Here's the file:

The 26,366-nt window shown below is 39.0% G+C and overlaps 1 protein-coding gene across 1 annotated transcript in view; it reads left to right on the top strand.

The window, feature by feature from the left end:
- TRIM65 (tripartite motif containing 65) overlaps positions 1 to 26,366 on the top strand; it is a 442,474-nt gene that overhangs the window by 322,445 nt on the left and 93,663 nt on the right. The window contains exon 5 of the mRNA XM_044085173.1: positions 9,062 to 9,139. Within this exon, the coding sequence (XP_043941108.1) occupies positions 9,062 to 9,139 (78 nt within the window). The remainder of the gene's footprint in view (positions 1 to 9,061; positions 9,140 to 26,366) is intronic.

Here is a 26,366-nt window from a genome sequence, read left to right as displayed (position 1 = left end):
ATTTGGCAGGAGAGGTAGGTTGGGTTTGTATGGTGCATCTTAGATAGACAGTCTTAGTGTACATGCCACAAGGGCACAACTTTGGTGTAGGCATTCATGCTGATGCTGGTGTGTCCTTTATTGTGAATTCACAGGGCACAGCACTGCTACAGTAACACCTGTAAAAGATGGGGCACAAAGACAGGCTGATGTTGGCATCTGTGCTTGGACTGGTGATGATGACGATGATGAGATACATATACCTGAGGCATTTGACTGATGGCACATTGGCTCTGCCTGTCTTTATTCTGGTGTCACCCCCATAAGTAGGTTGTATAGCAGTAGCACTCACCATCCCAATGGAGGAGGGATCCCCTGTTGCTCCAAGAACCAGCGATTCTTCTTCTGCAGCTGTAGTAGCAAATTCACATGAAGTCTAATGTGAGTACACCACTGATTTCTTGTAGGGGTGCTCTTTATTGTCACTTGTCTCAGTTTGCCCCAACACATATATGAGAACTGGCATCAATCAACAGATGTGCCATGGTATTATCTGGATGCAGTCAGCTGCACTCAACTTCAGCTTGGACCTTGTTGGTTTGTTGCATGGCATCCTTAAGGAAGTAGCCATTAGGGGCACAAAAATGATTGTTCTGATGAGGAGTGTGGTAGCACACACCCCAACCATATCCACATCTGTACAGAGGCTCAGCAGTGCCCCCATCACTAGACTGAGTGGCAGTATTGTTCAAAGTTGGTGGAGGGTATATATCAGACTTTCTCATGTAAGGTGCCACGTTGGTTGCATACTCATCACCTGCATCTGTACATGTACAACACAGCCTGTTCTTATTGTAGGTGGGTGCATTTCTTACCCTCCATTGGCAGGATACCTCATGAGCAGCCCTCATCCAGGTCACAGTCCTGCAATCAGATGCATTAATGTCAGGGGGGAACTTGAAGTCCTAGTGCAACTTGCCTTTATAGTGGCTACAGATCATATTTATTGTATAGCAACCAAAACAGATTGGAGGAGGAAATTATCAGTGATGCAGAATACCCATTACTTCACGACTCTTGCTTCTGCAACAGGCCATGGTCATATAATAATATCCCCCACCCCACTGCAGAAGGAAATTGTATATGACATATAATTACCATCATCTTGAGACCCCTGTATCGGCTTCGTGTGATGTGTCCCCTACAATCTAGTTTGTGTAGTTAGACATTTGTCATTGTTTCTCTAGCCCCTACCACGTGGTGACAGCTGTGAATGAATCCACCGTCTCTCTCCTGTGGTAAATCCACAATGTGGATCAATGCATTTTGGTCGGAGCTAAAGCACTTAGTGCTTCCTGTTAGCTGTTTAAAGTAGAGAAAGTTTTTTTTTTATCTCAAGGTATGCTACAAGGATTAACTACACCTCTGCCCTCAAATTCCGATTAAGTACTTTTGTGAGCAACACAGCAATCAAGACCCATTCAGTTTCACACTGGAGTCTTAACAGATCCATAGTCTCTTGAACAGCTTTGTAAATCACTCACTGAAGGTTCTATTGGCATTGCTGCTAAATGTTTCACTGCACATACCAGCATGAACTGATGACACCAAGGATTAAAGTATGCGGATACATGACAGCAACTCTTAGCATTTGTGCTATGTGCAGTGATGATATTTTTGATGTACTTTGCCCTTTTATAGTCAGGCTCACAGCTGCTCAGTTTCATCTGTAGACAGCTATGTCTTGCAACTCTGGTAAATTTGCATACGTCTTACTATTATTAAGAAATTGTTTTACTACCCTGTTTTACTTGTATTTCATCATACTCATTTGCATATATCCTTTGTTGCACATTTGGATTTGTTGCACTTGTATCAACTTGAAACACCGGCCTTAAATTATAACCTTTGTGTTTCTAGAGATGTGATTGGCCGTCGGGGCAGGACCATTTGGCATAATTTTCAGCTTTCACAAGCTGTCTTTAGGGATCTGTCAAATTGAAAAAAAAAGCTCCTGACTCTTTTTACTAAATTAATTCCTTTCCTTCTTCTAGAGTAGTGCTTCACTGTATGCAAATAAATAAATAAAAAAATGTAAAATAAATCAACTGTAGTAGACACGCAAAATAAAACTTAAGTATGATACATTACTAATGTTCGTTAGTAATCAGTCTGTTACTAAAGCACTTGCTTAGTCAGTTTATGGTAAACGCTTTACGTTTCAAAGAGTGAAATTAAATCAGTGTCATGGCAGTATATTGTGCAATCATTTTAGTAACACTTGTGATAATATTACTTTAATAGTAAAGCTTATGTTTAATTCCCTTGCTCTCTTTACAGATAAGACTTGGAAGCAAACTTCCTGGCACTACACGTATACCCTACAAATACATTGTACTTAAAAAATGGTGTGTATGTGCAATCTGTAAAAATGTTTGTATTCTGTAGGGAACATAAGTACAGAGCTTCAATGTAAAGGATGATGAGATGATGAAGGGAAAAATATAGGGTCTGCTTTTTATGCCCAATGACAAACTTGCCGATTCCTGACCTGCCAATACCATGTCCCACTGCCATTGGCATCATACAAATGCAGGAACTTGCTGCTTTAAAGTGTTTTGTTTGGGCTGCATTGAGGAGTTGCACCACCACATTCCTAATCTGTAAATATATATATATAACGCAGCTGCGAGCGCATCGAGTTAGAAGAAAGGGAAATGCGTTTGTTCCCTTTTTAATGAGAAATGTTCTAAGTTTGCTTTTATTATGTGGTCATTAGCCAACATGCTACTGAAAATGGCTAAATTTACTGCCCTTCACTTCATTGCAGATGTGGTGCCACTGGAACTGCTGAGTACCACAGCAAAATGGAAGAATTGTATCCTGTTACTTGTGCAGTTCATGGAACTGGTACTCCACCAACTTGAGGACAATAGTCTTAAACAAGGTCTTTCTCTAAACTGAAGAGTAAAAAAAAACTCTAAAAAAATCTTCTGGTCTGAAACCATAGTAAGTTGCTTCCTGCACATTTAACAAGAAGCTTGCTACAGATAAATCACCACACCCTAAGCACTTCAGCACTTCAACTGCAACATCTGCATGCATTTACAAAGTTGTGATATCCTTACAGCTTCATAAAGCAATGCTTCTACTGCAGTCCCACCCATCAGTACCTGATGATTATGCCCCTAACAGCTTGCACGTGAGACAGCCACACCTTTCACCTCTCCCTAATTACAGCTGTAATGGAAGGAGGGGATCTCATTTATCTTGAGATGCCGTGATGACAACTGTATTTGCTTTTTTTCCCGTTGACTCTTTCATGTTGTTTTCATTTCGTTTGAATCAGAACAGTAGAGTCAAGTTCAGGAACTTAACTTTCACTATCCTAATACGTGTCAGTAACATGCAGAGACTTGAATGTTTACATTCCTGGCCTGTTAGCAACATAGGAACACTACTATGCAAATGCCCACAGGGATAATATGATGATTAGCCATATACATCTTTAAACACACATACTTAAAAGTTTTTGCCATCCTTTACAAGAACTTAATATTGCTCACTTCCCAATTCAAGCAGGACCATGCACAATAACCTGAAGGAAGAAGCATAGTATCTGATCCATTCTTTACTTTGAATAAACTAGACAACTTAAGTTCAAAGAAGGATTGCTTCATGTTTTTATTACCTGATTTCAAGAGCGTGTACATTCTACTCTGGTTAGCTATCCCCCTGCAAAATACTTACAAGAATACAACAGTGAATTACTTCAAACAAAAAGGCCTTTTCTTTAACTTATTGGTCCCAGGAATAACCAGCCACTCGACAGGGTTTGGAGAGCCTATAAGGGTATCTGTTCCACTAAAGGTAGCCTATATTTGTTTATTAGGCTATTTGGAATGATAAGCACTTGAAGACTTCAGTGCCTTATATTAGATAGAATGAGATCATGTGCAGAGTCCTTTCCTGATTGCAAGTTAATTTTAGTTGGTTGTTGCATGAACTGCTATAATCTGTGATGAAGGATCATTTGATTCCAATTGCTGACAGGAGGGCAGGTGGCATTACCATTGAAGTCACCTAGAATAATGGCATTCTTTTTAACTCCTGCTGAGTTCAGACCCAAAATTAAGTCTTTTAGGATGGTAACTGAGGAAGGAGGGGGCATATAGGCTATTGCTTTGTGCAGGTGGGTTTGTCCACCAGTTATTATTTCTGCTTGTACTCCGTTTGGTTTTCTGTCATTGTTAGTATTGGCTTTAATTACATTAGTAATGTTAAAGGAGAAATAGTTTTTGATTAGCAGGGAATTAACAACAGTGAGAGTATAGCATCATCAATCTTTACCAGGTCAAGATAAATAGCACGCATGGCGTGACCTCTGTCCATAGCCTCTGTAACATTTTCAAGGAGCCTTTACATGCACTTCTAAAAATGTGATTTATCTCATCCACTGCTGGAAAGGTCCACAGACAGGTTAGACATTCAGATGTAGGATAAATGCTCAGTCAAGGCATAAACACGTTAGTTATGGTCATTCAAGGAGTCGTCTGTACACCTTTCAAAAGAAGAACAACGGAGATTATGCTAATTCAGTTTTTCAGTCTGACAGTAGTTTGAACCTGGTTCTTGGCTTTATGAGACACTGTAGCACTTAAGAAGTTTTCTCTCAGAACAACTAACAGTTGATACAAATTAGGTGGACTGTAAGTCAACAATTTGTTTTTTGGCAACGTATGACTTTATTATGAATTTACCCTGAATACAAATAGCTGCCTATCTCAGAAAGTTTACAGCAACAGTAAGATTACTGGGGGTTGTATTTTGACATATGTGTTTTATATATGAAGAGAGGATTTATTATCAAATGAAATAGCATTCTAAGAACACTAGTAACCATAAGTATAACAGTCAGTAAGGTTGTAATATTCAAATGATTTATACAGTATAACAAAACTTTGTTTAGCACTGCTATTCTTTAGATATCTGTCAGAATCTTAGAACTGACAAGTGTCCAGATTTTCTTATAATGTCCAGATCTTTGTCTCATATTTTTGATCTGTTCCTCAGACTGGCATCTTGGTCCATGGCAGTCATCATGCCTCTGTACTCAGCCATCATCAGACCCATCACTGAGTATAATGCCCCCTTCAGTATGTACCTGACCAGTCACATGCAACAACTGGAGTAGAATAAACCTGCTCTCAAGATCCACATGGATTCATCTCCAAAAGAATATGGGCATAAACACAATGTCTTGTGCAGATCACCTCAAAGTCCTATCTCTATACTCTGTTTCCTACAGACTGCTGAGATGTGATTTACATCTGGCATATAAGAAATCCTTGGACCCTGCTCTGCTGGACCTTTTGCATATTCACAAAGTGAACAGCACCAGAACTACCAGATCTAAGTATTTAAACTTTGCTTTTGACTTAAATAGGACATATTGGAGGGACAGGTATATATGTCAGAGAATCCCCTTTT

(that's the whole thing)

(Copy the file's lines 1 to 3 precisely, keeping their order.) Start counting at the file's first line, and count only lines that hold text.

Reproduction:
The 26,366-nt window shown below is 39.0% G+C and overlaps 1 protein-coding gene across 1 annotated transcript in view; it reads left to right on the top strand.

The window, feature by feature from the left end:
- TRIM65 (tripartite motif containing 65) overlaps positions 1 to 26,366 on the top strand; it is a 442,474-nt gene that overhangs the window by 322,445 nt on the left and 93,663 nt on the right. The window contains exon 5 of the mRNA XM_044085173.1: positions 9,062 to 9,139. Within this exon, the coding sequence (XP_043941108.1) occupies positions 9,062 to 9,139 (78 nt within the window). The remainder of the gene's footprint in view (positions 1 to 9,061; positions 9,140 to 26,366) is intronic.